Tech Talk
November 24, 2006
Securing your wireless network

A good friend of mine who does not have Internet connectivity at home confessed a few weeks ago that whenever he wants to get on to the Internet, he goes to a hotel located near to his home, sits under a tree just outside the hotel fence, and uses his laptop to connect to the Internet by way of the hotel’s wireless network.

It is debatable if what he is doing can be considered stealing, but there is a larger issue here, that of the security of the hotel’s network.

Many homes and businesses are moving away from cables to wireless networks (WLANs) because of the freedom WLANs give in terms of where equipment can be used and the relatively inexpensive hardware needed to get started. You are no longer tied to your computer desk but can move around with your laptop once you remain within range of the wireless signal.{{more}}

But not only are you able to access the Internet and other network resources but so too can anyone else within range of your home or office WLAN. If precautions are not taken, you are placing yourself and your organization at risk of not only freeloaders wanting to access the Internet, but also persons with much more devious intentions. Using widely available tools, persons can tap into nearby wireless networks and see users’ passwords as well as other data they may wish to keep private.

Most WLAN hardware is so simple to set up that many users simply plug it in and start using the network without giving much thought to security. Nevertheless, taking a few extra minutes to configure the security features of your wireless router or access point is time well spent. Here are some of the things you can do to protect your wireless network:

1) Secure your wireless router or access point administration interface

Almost all routers and access points have an administrator password that’s needed to log into the device and modify any configuration settings. As soon as you set up a new WLAN router or access point, your first step should be to change the default password to something else.

2) Don’t broadcast your SSID

Most WLAN access points and routers automatically (and continually) broadcast the network’s name, or SSID (Service Set IDentifier). This makes setting up wireless clients extremely convenient since you can locate a WLAN without having to know what it’s called, but it will also make your WLAN visible to any wireless systems within range of it. Turning off SSID broadcast for your network makes it invisible to your neighbors and passers-by (though it will still be detectible by WLAN “sniffers”).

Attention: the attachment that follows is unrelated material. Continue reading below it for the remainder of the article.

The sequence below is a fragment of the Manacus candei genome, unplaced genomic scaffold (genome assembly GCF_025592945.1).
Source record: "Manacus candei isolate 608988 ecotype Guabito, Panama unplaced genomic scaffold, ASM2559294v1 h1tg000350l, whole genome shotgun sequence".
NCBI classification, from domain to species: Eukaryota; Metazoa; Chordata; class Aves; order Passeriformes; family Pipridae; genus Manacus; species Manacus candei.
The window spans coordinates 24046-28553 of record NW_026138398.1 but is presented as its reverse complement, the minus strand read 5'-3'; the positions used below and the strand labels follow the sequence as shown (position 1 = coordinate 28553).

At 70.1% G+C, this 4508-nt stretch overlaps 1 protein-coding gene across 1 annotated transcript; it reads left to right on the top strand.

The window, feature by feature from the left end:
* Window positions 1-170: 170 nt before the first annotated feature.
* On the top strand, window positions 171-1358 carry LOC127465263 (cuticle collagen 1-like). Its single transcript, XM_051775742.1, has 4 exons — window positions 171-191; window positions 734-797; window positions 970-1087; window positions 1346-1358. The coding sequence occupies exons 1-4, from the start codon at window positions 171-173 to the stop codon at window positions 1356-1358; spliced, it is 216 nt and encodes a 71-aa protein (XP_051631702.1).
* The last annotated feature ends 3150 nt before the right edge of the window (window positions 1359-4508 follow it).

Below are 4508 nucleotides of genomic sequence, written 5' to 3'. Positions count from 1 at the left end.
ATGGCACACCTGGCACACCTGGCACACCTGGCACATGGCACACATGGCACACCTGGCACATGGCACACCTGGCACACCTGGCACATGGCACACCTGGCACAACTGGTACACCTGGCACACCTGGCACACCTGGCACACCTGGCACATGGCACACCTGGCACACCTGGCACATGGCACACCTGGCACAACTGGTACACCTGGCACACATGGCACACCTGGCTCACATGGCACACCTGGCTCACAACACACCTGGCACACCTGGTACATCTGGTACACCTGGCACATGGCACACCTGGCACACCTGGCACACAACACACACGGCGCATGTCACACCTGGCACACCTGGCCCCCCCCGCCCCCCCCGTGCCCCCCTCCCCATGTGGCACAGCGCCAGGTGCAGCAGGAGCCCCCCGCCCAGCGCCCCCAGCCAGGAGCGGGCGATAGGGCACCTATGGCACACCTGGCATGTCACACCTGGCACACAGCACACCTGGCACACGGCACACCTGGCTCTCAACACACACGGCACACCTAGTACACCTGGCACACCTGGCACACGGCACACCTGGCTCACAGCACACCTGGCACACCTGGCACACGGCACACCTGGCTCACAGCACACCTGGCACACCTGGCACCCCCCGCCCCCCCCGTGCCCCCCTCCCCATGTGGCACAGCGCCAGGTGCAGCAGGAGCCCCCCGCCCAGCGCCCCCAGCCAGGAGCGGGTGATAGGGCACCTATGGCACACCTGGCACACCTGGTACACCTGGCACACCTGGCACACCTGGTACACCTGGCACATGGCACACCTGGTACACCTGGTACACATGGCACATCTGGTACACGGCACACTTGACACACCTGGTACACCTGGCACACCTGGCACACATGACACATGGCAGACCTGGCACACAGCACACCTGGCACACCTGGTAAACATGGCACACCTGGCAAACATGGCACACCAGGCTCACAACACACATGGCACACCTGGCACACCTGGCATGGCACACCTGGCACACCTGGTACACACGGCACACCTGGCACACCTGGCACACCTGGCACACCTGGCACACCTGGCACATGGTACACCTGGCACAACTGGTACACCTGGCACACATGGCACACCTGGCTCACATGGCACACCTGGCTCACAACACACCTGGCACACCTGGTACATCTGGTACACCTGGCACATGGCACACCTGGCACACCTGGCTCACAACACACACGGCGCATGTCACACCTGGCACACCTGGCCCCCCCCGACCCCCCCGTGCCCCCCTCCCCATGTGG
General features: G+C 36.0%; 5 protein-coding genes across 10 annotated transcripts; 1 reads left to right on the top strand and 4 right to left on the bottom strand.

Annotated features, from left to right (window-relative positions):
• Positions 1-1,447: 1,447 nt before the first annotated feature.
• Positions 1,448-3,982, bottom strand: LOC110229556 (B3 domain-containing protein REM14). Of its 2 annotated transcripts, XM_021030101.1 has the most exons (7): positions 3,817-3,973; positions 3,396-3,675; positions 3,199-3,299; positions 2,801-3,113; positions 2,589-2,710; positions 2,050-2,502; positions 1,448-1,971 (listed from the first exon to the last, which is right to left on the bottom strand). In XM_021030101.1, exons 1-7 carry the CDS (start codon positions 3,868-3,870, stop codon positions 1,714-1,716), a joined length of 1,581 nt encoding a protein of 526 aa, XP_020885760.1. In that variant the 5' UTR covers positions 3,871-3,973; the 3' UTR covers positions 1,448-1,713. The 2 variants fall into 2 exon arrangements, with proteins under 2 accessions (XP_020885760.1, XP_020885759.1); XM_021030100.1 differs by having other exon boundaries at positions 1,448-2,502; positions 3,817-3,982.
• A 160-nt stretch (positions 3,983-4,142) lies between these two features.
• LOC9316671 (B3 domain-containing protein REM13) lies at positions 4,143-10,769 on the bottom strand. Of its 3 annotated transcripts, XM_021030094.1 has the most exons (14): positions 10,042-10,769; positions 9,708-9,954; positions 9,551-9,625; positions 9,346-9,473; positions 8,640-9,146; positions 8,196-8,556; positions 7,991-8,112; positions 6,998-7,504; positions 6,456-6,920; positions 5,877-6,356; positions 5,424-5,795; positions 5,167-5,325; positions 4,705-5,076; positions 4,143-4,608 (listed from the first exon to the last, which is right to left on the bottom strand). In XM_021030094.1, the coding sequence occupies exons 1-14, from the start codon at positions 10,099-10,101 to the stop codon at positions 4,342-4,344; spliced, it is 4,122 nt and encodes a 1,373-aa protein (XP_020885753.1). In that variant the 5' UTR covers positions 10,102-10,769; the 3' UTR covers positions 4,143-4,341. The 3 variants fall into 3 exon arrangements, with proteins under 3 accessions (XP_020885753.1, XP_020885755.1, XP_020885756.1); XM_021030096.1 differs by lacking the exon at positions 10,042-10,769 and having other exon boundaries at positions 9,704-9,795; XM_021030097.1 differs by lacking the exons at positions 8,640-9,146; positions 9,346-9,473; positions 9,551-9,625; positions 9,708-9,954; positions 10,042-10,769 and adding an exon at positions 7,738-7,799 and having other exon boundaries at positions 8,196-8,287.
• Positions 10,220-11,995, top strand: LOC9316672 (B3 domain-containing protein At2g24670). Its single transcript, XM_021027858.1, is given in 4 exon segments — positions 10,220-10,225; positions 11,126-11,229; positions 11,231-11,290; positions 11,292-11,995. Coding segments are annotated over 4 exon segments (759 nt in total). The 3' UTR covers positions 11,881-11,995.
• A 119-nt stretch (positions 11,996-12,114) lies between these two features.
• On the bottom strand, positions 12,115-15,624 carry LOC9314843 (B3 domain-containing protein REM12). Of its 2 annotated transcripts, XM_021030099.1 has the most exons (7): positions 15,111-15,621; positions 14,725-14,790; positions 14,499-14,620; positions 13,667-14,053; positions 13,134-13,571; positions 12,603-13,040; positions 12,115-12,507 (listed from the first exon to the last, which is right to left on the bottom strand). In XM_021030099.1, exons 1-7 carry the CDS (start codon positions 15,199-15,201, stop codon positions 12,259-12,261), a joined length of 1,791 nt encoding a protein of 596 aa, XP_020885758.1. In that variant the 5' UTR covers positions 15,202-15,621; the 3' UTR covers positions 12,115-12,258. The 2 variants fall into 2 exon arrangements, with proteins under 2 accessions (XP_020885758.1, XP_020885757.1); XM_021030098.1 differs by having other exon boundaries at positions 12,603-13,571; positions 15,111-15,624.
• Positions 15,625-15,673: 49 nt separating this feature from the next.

3) Turn on (Compatible) WPA / WEP Encryption

All Wi-Fi equipment supports some form of “encryption.” Encryption technology scrambles messages sent over wireless networks so that they cannot be easily read by humans. Several encryption technologies exist for Wi-Fi today. Naturally you will want to pick the strongest form of encryption that works with your wireless network. 802.11’s WEP (Wired Equivalency Privacy) encryption has well-known weaknesses that make it relatively easy for a determined user with the right equipment to crack the encryption and access the wireless network. A better way to protect your WLAN is with WPA (Wi-Fi Protected Access). WPA provides much better protection and is also easier to use, since your password characters aren’t limited to 0-9 and A-F as they are with WEP. If however, you find that some of your wireless devices only support WEP encryption (this is often the case with non-PC devices like media players, PDAs, and DVRs), avoid the temptation to skip encryption entirely because in spite of it’s flaws, using WEP is still far superior to having no encryption at all.

4) Enable MAC Address Filtering

Each piece of Wi-Fi gear possesses a unique identifier called the “physical address” or “MAC address”. Access points and routers keep track of the MAC addresses of all devices that connect to them. Many such products offer the owner an option to key in the MAC addresses of their home equipment so that the network will only allow connections from those devices. Do this, but also know that the feature is not as powerful as it may seem. Hacker software programs can fake MAC addresses easily.

5) Position the Router or Access Point Safely

Wi-Fi signals normally reach to the exterior of a home. A small amount of “leakage” outdoors is not a problem, but the further this signal reaches, the easier it is for others to detect and exploit. Wi-Fi signals often reach through neighboring homes and into streets, for example. When installing a wireless home network, the position of the access point or router determines its reach. Try to position these devices near the center of the home rather than near windows to minimize leakage.

6) Turn Off the Network During Extended Periods of Non-Use

This is the ultimate security measure. If the network is shut down, no one can break in. It might be impractical to turn off and on the devices frequently, but at least consider doing so during extended periods offline.